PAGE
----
Boltgun is the newest videogame in the Warhammer 40k universe and the latest in the boomer shooter genre. It’s a combination so agreeable, I’m not sure anyone’s going to object to it. Pixelated enemies gushing pixelated gore, meted out by the thundering might of a Space Marine? It's a match made in heaven.
So, why is Boltgun so damn vexing?
Auroch Digital’s game is a sequel to 2011’s Space Marine. We play as Malum Caedo, admirably voiced by Rahul Kohli, who’s dropped into the world of Graia to deal with yet another Chaos invasion. As the lone survivor, he thuds his way through the wrecked world to seal the Chaos rift, and slit the throat of the Chaos Sorcerer responsible. So far, so 40k.
And that's your plot, that's it. Maybe that’s not a problem; after all, it’s just a flimsy pretence upon which to hang a first-person shooter. The real meat of the game is in blasting, stomping, and hacking your way through the forces of Chaos and their demons. It’s here Boltgun elevates itself, and you feel every clunk of Caedo's armour, the grinding of the plates, the stomp of the boots. The violence is just as crunchy and visceral, and your kills, especially with the chainsword, are acts of satisfying brutality. For the God Emperor, and all that.
Of course, Boltgun's real selling point is its retro aesthetic, oozing industrial grunge that brings 40k's cursed cosmos to life. Every outpouring of guts and viscera reminds us what a holy blend 40k and the 90s throwback shooter really is. The coarse muzzle flare, the dark and foreboding cathedrals of chaos - it’s a stunning apocalypse.
But there’s a flipside. Sure, the shooty bits work a charm, but it’s the aesthetics that do the heavy lifting. Beyond that, there’s actually not a whole lot here.
Take the level design. Most settings are a sprawling mess of indistinguishable corridors, all in search of a key to move to the next area. The game doesn’t bother to help guide you along the path, resulting in far too much time wandering back and forth and, occasionally, getting lost. I get that it’s a retro shooter, but the overreliance on keys to progress is hardly a compelling gameplay feature.
These corridors invariably lead to huge arenas with a lot of vertical, but little thought has gone into their layouts. Once you get inside, you’re given the order to purge the enemy before you can move on, but given the scale of the arenas, there’s a lot of running around just finding someone to shoot. The arenas pull directly from the modern incarnation of Doom, but at least there the enemies sought you out. Too often did I find myself running around in endless loops, trying to find that last straggler so as to end the purge. It doesn’t bring me any joy to say it, but the level design is just poor; a chaotic mess of underused space and maddening layouts, offering little in the way of variety. I kept thinking of Dusk, another boomer shooter, but one that wasn't beholden to the past, setting out to immerse itself in the aesthetics of the era, but pushing new boundaries of its own.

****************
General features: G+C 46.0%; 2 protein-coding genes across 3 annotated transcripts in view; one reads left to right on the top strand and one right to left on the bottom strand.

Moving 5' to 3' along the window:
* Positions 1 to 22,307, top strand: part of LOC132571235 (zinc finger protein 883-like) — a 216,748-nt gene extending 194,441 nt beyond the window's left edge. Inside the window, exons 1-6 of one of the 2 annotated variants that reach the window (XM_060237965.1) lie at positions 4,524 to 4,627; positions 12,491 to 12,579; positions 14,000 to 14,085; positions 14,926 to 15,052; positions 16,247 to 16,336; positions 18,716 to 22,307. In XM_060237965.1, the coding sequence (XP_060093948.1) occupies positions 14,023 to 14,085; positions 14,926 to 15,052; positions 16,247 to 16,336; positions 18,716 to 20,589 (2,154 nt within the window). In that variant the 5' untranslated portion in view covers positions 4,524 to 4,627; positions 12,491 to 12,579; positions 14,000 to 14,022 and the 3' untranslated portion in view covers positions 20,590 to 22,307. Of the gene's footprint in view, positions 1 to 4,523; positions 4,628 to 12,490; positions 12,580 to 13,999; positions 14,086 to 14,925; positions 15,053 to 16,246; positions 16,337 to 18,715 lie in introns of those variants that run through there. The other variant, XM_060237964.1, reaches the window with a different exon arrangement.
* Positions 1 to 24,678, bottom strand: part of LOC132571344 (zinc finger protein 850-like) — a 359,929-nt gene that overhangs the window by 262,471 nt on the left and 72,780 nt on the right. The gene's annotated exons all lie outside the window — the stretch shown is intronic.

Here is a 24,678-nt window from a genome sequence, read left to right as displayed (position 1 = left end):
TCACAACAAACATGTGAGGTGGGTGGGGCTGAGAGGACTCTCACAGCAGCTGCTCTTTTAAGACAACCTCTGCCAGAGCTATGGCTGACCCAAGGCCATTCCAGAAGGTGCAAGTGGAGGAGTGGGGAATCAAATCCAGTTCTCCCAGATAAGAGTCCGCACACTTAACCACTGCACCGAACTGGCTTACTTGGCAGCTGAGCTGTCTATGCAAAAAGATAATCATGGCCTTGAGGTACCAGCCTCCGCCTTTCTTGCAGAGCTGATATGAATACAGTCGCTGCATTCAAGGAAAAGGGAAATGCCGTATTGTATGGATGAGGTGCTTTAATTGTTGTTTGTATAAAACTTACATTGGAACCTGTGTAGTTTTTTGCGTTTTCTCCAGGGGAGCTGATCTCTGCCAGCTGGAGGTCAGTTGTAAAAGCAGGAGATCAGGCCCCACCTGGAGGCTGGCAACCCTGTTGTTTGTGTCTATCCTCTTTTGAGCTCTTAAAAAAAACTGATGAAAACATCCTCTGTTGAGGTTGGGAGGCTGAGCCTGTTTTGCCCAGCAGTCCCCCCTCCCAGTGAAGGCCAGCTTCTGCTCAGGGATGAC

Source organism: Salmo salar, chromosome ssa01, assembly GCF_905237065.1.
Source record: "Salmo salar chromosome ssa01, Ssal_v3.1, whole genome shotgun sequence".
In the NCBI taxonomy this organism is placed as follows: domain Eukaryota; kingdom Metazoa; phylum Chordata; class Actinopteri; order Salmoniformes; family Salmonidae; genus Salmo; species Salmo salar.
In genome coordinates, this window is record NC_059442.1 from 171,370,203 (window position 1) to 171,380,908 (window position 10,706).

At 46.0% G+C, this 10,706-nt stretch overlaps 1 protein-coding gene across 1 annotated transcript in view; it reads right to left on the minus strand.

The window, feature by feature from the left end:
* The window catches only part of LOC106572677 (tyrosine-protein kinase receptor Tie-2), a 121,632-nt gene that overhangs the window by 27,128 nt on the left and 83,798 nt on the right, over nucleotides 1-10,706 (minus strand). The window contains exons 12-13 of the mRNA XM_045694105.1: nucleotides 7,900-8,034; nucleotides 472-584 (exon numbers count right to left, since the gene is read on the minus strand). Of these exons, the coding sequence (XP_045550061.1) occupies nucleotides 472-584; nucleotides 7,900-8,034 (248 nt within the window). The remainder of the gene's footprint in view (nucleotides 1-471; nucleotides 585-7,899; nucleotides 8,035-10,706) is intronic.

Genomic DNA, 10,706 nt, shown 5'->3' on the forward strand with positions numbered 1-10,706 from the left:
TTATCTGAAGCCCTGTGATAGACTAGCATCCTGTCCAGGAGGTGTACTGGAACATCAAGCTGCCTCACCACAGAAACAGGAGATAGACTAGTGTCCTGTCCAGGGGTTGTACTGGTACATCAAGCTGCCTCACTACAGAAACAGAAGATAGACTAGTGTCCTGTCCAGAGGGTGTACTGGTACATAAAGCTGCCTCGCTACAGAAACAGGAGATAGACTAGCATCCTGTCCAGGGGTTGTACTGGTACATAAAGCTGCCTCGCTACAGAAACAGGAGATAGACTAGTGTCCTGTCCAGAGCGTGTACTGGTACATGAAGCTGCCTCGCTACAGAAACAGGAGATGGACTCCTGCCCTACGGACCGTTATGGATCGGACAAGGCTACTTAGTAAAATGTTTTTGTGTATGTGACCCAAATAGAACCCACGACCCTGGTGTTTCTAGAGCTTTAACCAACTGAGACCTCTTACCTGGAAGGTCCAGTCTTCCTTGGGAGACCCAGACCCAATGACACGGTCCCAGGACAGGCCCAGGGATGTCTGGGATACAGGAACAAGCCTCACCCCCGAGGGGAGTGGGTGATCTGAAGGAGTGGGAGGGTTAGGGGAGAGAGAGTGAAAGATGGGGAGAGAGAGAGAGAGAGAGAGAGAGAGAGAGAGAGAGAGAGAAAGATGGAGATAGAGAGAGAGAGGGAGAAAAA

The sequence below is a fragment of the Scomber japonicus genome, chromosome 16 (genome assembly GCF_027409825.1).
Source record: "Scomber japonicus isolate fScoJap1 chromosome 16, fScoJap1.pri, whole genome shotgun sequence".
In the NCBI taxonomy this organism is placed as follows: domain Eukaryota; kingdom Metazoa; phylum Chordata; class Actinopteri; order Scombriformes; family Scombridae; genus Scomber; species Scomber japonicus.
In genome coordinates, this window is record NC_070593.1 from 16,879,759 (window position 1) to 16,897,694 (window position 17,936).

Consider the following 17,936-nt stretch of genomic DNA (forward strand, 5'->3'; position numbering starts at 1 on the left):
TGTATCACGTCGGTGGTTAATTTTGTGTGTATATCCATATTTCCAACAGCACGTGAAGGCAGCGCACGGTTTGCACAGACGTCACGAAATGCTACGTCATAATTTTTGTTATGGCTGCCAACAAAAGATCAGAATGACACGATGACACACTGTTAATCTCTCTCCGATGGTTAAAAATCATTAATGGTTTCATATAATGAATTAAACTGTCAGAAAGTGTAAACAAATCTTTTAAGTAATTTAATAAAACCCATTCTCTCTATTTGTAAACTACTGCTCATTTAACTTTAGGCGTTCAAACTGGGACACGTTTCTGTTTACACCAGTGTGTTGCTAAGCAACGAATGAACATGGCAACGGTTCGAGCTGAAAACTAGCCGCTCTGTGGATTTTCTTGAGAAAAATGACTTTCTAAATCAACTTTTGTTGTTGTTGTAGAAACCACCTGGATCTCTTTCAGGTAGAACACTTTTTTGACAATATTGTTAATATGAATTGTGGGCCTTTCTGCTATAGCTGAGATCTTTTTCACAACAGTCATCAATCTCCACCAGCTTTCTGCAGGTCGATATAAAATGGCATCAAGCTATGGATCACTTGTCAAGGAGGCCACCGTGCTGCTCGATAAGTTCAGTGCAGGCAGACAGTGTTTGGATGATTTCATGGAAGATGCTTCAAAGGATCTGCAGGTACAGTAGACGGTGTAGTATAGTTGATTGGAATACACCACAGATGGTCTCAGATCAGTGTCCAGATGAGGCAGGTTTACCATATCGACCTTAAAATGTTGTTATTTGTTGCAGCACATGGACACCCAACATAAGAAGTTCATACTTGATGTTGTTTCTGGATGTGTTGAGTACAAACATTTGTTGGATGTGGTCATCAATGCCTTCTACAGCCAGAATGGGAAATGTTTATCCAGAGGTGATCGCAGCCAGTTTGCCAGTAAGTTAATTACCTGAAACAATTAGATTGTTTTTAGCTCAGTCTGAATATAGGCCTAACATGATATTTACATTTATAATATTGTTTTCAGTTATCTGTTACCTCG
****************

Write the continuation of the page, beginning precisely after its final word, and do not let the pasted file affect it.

Boltgun, despite a few modern flourishes, doesn't do any of that.
Perhaps the most ill-conceived addition is the servo-skull - something like a ghoulish drone - following you around. Its purpose is to relay mission objectives, but it’s done purely through text. The caption boxes carrying that text vanish far too quickly, a problem made worse when they pop up during combat. It’s blink-and-you-miss-it stuff, which is a real problem when that servo-skull is the only thing driving you forward.
I previously noted that Rahul Kohli provides the voice of our fascist protagonist, but only if you choose to taunt your enemies. Otherwise, he’s got nothing to say. Zip. That seems like a foolish decision; it's the servo-skull who needed a voice, if only so we could hear its instructions without having to speed read the caption boxes. And who knows? Maybe it would have helped develop some kind of bond between protagonist and drone, just to give us something to care about.
Having read all that, you might be thinking I hate Boltgun. I don't. The gunplay is brutal and satisfying, and the hellish look of the thing is gorgeous. But they aren’t enough to disguise the game’s overt failings. It’s an average game carried on the back of its looks, and while it earns the distinction of being one of the better 40k videogames, its place in that ever-growing pantheon isn't especially high.
Perhaps it's time to move on from Space Marines.
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